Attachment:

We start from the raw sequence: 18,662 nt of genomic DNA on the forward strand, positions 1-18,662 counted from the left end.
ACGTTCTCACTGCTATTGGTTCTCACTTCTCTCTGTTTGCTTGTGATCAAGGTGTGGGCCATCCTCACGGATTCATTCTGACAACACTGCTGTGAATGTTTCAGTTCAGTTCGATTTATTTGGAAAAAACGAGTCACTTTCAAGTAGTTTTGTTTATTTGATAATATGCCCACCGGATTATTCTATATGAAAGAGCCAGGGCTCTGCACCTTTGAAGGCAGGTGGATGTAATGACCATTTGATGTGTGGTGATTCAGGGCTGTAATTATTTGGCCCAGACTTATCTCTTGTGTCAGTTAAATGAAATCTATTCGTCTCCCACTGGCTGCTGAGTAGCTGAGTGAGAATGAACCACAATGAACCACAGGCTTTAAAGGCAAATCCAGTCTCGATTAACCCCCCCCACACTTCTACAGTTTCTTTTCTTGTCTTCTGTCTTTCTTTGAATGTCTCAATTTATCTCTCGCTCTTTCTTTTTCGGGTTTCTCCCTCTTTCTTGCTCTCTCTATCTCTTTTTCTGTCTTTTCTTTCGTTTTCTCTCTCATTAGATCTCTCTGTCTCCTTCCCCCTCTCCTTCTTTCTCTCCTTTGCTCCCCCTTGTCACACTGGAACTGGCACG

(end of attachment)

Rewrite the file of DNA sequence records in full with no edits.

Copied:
We start from the raw sequence: 18,662 nt of genomic DNA on the forward strand, positions 1-18,662 counted from the left end.
ACGTTCTCACTGCTATTGGTTCTCACTTCTCTCTGTTTGCTTGTGATCAAGGTGTGGGCCATCCTCACGGATTCATTCTGACAACACTGCTGTGAATGTTTCAGTTCAGTTCGATTTATTTGGAAAAAACGAGTCACTTTCAAGTAGTTTTGTTTATTTGATAATATGCCCACCGGATTATTCTATATGAAAGAGCCAGGGCTCTGCACCTTTGAAGGCAGGTGGATGTAATGACCATTTGATGTGTGGTGATTCAGGGCTGTAATTATTTGGCCCAGACTTATCTCTTGTGTCAGTTAAATGAAATCTATTCGTCTCCCACTGGCTGCTGAGTAGCTGAGTGAGAATGAACCACAATGAACCACAGGCTTTAAAGGCAAATCCAGTCTCGATTAACCCCCCCCACACTTCTACAGTTTCTTTTCTTGTCTTCTGTCTTTCTTTGAATGTCTCAATTTATCTCTCGCTCTTTCTTTTTCGGGTTTCTCCCTCTTTCTTGCTCTCTCTATCTCTTTTTCTGTCTTTTCTTTCGTTTTCTCTCTCATTAGATCTCTCTGTCTCCTTCCCCCTCTCCTTCTTTCTCTCCTTTGCTCCCCCTTGTCACACTGGAACTGGCACG